It is preferred that the unthreaded portion of the shank 82 be larger in diameter than the threaded portion 84, so that the retainer 86, when engaged on the threaded portion 84, butts against the unthreaded portion of the shank 82, which therefore forms the stop. Alternatively, the diameters of the unthreaded portion of the shank 82 and the threaded portion 84 can be the same, with the retainer 86 being engaged only on the threaded portion 84. The plug member 74 is preferably a unitary body, although alternatively it can be formed from two or more pieces which are permanently joined.
The compression spring 92 is a robust spring which preferably has minimal extension. Thus, the spring 92 bears firmly between the restriction 90 and the integral end cap 88 of the retainer 86, not only seating the plug member 74 properly within the bore 76, but also providing the necessary force against the retainer 86 so that when removal of the plug member 74 is desired, the spring 92 will tend to hold the retainer 86 when the plug member 74 is rotated in the counter clockwise direction.
In the above description, the terms "clockwise" and "counter clockwise" are relative terms, depending on the direction of threading of the threaded portion 84. Obviously, if the threaded portion 84 were formed with a reverse thread, then normal operation of the plug member 74 would be by rotation of the plug member 74 in the counter clockwise direction, and removal of the plug member 74 would be by means of rotation of the plug member 74 in the clockwise direction. The directions are therefore relative, depending on the threading of the threaded portion 84 and the corresponding threading internally in the retainer 86.
While it is preferred that the unthreaded portion of the shank 82 form the stop against which the retainer 86 bears, the retainer 86 can also be formed so that the threaded portion 84 bottoms in the retainer 86 to form the stop. In that instance, normally the threaded portion 84 would be slightly longer than the corresponding internally threaded portion of the retainer 86 to facilitate easy removal of the plug member 74 from the retainer 86.
Various changes can be made to the invention without departing from the spirit thereof or scope of the following claims.
|Cited Patent||Filing date||Publication date||Applicant||Title|
|US4384702 *||Mar 9, 1982||May 24, 1983||Boris Boskovic||Mold insert|
|US4708314 *||Mar 7, 1986||Nov 24, 1987||Hasco Normalien Hasenclever & Co.||Adjustable marking device for use in mold wall|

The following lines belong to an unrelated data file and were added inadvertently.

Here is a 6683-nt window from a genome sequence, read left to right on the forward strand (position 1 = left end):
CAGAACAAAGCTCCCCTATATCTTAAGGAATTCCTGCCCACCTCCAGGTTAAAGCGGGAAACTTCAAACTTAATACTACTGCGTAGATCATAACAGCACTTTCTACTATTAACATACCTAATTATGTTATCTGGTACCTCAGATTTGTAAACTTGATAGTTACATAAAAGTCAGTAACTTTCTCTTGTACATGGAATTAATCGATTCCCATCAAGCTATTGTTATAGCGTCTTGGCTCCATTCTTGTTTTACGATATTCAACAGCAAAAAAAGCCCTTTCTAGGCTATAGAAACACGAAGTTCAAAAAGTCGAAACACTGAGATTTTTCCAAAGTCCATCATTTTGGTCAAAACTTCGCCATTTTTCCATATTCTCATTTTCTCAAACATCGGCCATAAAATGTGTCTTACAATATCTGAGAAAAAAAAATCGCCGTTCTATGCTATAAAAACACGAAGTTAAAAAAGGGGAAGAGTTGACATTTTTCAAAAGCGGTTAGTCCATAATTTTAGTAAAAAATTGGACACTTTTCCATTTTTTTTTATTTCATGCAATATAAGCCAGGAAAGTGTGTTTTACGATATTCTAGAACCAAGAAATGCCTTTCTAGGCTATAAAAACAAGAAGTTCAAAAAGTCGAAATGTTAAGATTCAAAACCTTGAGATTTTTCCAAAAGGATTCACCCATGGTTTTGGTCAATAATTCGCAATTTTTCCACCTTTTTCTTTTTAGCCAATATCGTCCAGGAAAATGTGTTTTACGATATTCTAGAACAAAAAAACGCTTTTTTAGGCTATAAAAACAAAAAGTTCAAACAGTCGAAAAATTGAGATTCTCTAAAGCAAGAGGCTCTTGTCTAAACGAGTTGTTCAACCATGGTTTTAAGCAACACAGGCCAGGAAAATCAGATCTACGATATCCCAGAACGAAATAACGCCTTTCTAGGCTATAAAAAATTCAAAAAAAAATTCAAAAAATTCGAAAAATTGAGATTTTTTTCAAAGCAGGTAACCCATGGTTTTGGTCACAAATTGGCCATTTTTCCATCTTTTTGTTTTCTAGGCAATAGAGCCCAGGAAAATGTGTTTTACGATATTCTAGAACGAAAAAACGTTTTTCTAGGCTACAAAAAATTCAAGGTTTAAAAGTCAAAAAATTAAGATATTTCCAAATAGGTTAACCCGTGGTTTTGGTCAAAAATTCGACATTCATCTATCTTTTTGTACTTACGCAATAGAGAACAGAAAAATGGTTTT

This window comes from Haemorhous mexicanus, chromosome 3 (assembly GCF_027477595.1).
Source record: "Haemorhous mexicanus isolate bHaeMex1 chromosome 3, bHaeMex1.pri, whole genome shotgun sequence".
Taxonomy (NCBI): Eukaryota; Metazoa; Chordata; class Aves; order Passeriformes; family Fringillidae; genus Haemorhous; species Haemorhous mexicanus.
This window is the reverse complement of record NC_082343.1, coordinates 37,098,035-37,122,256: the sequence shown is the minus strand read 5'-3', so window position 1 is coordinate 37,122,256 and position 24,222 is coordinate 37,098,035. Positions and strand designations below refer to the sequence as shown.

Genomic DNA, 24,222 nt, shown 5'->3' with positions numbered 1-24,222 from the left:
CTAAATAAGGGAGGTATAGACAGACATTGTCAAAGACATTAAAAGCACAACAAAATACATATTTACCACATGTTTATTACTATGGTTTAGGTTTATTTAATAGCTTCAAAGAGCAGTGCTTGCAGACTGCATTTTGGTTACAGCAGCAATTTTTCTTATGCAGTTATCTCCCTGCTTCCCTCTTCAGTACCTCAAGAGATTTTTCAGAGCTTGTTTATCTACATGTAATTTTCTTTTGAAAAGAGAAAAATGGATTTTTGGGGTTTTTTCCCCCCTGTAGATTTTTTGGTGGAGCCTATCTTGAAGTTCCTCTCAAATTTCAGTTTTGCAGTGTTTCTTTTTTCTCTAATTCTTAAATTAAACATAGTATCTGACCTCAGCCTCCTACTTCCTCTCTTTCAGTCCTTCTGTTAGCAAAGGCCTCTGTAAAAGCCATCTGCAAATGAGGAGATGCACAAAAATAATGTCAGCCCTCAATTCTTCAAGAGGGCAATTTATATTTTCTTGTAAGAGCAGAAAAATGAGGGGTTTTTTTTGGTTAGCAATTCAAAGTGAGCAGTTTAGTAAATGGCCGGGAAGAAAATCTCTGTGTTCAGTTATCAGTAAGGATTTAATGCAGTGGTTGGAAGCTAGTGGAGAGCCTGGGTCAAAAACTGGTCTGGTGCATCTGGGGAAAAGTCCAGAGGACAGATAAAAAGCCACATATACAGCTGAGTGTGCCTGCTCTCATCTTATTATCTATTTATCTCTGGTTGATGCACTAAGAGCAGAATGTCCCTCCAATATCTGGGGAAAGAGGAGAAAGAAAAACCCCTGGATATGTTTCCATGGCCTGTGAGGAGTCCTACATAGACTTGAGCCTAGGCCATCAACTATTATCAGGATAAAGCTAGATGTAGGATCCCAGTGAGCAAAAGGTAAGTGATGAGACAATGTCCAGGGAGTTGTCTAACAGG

|US5620716 *||May 2, 1995||Apr 15, 1997||Opitz Gmbh||Time stamp for insertion into a mould for metal working or plastics processing|
|DE1929875A1 *||Jun 12, 1969||Jun 3, 1971||Freya Plastic Delbrouck F||Interchangeable identification stamp in - injection mould wall|
|JP54178774A *||Title not available|
|JPS5558317A *||Title not available|
|JPS5650898A *||Title not available|
|Citing Patent||Filing date||Publication date||Applicant||Title|
|US6497363 *||Jan 15, 1999||Dec 24, 2002||Del-Pak Systems (1983) Ltd.||Electrical connector with identification chip|
|US6582197||Feb 22, 2001||Jun 24, 2003||Simon E. Coulson||Method of investment casting with casting identification|
|US6889954 *||Mar 11, 2003||May 10, 2005||Comercial De Utiles Y Moldes, S.A.||Universal marking insert for injection moulds|
|US7338277 *||Mar 4, 2004||Mar 4, 2008||Bernd Hansen||Stamping device|
|US7503542 *||Dec 22, 2006||Mar 17, 2009||Uratanishoji Kabushiki Kaisha (Japan Corporation)||Removable marking device for a mold|
|US8011638 *||Sep 6, 2011||Uratanishoji Kabushiki Kaisha||Marking device|
|US20040178319 *||Mar 11, 2003||Sep 16, 2004||Pruna Alberto Navarra||Universal marking insert for injection moulds|
|US20060137547 *||Mar 4, 2004||Jun 29, 2006||Bernd Hansen||Stamping device|
|US20070145232 *||Dec 22, 2006||Jun 28, 2007||Uratanishoji Kabushiki Kaisha||Removable marking device for a mold|
|US20090102096 *||Jun 7, 2006||Apr 23, 2009||Peder Bent Hansen||Moulding device|
|US20090188399 *||Feb 5, 2009||Jul 30, 2009||Uratanishoji Kabushiki Kaisha||Marking device|
|U.S. Classification||249/103, 249/140, 425/195, 425/192.00R, 249/155|
|International Classification||B29C33/00, B29C45/37|
|May 14, 2002||FPAY||Fee payment|
Year of fee payment: 4
|Mar 8, 2006||FPAY||Fee payment|
Year of fee payment: 8
|Mar 17, 2010||FPAY||Fee payment|
Year of fee payment: 12